The magnitude 6.3 earthquake that rocked Christchurch, New Zealand, on Tuesday was a disaster whose effects stretched all the way to Lawrence.
Terry Ebeling grew up in Lawrence, and he graduated from Lawrence High School in 1974 and from Kansas University in 1982. Today, he lives in Dunedin, a city about a four-and-a-half-hour drive from Christchurch on New Zealand’s South Island.
“It’s kind of similar to when Katrina hit (the U.S.),” Ebeling said. “The rest of the country is in a bit of shock and is kind of powerless.”
His wife has family members who live in Christchurch, and they have heard word that all of them are safe, he said, though their home has been destroyed. Terry’s brother Tim Ebeling also lives in New Zealand, on the North Island, away from the quake’s devastation.
“We still don’t know the extent of the damage,” he said.
Media reports listed the death toll from the quake at over 100 people so far, with more than 200 still missing. Ebeling said he guessed that the death toll eventually would rise above 200 people.
A KU Study Abroad program is scheduled to visit Christchurch this summer. No decisions have been made on whether to cancel the program, said Robert Lopez, outreach coordinator for KU’s Office of Study Abroad.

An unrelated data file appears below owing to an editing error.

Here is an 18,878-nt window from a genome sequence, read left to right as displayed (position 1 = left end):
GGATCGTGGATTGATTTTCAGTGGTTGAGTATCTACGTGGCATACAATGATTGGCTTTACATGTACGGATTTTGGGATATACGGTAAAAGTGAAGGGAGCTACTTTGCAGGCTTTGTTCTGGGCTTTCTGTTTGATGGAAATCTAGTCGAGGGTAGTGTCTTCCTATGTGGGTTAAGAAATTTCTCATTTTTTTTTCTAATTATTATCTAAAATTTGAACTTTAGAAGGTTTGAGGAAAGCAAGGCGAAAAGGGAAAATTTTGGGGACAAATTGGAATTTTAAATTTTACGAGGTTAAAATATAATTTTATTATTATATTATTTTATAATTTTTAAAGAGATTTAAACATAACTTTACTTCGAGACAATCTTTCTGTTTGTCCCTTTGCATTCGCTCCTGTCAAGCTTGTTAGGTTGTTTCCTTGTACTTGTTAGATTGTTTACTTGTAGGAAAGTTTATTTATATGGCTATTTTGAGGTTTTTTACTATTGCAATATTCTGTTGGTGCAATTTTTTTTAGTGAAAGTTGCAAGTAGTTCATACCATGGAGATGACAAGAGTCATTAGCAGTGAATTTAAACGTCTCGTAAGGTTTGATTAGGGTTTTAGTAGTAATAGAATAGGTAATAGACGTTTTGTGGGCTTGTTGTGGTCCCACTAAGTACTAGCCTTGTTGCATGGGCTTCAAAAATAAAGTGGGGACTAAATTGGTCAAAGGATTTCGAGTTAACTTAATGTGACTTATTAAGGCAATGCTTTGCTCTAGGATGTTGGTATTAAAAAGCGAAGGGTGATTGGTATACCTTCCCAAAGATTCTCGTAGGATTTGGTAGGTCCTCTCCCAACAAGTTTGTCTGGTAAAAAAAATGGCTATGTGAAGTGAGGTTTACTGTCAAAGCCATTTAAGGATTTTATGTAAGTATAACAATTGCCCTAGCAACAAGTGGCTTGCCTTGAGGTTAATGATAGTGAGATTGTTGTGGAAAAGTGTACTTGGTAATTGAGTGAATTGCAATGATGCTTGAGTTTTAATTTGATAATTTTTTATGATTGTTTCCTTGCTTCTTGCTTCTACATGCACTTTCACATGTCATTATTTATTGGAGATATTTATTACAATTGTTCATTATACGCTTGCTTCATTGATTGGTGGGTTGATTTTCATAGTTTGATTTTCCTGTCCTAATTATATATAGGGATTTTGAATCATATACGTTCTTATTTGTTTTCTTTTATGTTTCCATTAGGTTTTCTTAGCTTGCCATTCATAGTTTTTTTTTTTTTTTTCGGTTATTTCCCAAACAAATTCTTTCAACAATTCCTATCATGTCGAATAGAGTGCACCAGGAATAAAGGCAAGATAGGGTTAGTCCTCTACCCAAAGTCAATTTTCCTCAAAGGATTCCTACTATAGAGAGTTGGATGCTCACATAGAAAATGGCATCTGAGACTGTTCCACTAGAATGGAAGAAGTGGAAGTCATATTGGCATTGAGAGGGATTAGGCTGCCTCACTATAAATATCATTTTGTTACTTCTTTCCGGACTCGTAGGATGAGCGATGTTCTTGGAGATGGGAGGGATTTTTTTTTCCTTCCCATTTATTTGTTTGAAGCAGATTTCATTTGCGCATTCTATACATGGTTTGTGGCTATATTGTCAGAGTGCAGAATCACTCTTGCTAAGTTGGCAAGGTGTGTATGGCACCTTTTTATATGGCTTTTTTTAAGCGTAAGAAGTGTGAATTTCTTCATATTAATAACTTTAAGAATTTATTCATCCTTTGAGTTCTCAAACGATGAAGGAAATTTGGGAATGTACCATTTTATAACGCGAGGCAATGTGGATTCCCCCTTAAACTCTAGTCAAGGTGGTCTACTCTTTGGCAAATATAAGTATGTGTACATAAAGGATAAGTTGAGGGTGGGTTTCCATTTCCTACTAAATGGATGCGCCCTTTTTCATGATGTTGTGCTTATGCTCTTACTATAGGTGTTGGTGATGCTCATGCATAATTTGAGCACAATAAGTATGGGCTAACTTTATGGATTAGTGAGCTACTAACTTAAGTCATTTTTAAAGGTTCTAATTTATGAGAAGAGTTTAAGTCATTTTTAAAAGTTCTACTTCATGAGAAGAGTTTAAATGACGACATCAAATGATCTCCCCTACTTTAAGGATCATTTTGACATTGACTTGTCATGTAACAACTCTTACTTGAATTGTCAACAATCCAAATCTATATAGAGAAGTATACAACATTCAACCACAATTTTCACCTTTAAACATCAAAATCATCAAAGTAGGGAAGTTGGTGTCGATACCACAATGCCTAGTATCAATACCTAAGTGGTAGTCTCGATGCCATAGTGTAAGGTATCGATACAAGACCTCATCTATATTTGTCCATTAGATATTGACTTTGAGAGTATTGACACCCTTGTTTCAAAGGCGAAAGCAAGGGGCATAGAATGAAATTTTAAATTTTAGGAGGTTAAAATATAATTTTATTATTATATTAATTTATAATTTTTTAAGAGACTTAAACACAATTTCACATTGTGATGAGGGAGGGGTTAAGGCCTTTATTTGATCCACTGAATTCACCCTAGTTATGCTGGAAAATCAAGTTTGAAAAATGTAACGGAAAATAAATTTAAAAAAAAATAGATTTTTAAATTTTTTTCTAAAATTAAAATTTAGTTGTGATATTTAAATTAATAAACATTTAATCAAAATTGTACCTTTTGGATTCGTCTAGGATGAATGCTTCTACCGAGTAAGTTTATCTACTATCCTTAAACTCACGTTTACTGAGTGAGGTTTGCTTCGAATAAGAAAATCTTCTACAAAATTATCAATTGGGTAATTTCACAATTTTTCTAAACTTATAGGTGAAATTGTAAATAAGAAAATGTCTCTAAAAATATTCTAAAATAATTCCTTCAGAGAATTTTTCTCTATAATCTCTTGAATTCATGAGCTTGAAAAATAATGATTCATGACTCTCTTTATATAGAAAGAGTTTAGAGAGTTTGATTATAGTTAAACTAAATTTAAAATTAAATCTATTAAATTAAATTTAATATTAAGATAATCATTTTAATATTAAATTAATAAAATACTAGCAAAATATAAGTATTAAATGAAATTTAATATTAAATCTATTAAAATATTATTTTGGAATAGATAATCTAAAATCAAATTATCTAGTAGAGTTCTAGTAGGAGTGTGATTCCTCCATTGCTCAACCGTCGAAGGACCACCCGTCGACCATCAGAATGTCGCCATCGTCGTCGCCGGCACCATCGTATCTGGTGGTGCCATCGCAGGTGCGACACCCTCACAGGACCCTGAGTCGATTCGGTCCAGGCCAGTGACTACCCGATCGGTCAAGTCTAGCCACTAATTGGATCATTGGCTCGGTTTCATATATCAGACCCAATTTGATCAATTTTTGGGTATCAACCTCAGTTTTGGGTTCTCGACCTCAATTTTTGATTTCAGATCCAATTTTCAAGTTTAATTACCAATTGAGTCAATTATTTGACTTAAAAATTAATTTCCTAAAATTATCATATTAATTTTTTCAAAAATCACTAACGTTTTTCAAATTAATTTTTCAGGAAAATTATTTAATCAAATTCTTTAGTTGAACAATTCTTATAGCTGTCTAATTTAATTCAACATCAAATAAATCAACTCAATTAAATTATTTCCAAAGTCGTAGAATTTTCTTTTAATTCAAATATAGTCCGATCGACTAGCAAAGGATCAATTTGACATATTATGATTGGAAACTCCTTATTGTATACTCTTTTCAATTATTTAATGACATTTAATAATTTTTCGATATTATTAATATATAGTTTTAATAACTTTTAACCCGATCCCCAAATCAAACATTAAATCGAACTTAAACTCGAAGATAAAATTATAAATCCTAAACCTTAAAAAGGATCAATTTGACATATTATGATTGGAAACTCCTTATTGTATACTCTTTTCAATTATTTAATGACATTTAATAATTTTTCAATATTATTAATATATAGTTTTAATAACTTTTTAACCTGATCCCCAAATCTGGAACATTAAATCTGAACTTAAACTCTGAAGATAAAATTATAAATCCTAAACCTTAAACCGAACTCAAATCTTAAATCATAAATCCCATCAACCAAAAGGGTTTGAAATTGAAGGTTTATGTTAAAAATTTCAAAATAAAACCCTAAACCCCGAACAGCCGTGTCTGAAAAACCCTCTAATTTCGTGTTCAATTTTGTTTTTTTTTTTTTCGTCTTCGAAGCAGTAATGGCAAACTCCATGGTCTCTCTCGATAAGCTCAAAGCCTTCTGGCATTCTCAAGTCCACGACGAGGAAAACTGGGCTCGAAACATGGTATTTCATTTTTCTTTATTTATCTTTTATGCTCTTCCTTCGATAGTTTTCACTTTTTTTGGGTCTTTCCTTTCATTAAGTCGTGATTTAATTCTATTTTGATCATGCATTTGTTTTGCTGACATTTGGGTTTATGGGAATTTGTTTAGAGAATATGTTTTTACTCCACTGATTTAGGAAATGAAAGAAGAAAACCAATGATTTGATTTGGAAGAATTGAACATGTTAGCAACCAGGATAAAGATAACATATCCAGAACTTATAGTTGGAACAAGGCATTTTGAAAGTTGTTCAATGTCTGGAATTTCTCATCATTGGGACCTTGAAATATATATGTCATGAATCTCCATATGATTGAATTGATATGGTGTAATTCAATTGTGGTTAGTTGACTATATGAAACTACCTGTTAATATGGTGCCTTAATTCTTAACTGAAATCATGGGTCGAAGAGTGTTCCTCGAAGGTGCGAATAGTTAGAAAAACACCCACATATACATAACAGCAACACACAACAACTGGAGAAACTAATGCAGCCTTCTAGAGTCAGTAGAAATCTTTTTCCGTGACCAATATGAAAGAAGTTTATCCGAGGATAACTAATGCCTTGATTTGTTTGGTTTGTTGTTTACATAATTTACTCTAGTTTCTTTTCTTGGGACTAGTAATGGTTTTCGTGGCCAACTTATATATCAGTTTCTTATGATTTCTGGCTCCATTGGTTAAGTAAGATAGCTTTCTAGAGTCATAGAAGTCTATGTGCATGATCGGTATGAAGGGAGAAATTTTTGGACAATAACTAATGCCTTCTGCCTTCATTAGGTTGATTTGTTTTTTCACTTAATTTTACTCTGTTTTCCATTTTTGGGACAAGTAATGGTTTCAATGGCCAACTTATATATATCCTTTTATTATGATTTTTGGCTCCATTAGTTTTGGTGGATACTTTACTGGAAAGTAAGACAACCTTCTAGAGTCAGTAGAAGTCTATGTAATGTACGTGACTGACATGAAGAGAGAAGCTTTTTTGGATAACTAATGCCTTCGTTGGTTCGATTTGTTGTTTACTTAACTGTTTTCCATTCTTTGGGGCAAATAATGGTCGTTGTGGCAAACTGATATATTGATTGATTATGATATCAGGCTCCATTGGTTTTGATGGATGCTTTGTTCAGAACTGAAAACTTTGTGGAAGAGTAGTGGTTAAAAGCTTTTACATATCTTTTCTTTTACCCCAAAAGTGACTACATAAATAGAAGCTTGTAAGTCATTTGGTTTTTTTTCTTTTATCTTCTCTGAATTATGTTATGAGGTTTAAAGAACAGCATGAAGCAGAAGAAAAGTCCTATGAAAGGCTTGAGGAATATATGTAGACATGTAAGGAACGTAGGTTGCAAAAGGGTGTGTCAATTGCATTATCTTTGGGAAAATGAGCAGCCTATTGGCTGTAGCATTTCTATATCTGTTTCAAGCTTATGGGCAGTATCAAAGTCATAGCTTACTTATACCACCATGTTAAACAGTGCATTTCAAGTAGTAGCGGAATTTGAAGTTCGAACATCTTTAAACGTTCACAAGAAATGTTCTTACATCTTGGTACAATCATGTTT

“It’s too early to tell,” he said. KU officials have been in contact with officials at the University of Canterbury in Christchurch, which is currently shut down.
If the university doesn’t reopen by the time the program is to begin in early July, the program would have to be canceled and alternate arrangements would be made.
Lopez said he didn’t anticipate that the university would be closed that long.
The program is a small one for KU and typically attracts fewer than 10 students, he said.
Shanxi Omoniyi is a Lawrence resident who was born in Auckland, New Zealand, and still has family in the area, including relatives in Christchurch. She moved to the United States in 1998.
She heard her family in Christchurch was safe through Facebook, from another relative living in Singapore, and was glad to be able to use social networking to get fast information.
Seeing the photos from the region and hearing the news reports is a very emotional experience, said Omoniyi, who formerly worked as a copy editor for the Journal-World.
“It feels almost like New Zealand’s Haiti quake,” she said.